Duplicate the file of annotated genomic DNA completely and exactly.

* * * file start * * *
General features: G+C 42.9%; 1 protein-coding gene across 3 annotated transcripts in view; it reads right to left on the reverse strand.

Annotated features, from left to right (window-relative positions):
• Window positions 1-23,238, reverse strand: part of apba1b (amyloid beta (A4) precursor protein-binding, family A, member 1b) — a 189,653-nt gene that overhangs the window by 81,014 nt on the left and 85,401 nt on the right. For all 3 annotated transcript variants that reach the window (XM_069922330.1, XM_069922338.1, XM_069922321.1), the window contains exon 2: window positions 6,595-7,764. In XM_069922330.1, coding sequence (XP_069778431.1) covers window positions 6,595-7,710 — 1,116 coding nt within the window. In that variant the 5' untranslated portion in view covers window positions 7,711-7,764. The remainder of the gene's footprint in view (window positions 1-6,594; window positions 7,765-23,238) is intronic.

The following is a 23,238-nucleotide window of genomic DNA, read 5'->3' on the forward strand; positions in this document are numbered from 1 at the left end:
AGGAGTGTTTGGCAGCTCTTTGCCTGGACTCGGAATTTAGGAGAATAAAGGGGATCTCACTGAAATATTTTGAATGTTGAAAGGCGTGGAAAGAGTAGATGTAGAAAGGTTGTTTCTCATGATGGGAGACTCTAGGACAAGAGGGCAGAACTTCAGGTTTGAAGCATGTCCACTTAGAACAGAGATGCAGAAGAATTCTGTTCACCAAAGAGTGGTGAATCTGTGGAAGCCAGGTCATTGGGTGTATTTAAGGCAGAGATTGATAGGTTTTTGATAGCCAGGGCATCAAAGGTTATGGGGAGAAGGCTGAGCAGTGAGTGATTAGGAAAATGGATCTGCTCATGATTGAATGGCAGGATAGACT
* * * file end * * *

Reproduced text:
General features: G+C 42.9%; 1 protein-coding gene across 3 annotated transcripts in view; it reads right to left on the reverse strand.

Annotated features, from left to right (window-relative positions):
• Window positions 1-23,238, reverse strand: part of apba1b (amyloid beta (A4) precursor protein-binding, family A, member 1b) — a 189,653-nt gene that overhangs the window by 81,014 nt on the left and 85,401 nt on the right. For all 3 annotated transcript variants that reach the window (XM_069922330.1, XM_069922338.1, XM_069922321.1), the window contains exon 2: window positions 6,595-7,764. In XM_069922330.1, coding sequence (XP_069778431.1) covers window positions 6,595-7,710 — 1,116 coding nt within the window. In that variant the 5' untranslated portion in view covers window positions 7,711-7,764. The remainder of the gene's footprint in view (window positions 1-6,594; window positions 7,765-23,238) is intronic.

The following is a 23,238-nucleotide window of genomic DNA, read 5'->3' on the forward strand; positions in this document are numbered from 1 at the left end:
AGGAGTGTTTGGCAGCTCTTTGCCTGGACTCGGAATTTAGGAGAATAAAGGGGATCTCACTGAAATATTTTGAATGTTGAAAGGCGTGGAAAGAGTAGATGTAGAAAGGTTGTTTCTCATGATGGGAGACTCTAGGACAAGAGGGCAGAACTTCAGGTTTGAAGCATGTCCACTTAGAACAGAGATGCAGAAGAATTCTGTTCACCAAAGAGTGGTGAATCTGTGGAAGCCAGGTCATTGGGTGTATTTAAGGCAGAGATTGATAGGTTTTTGATAGCCAGGGCATCAAAGGTTATGGGGAGAAGGCTGAGCAGTGAGTGATTAGGAAAATGGATCTGCTCATGATTGAATGGCAGGATAGACT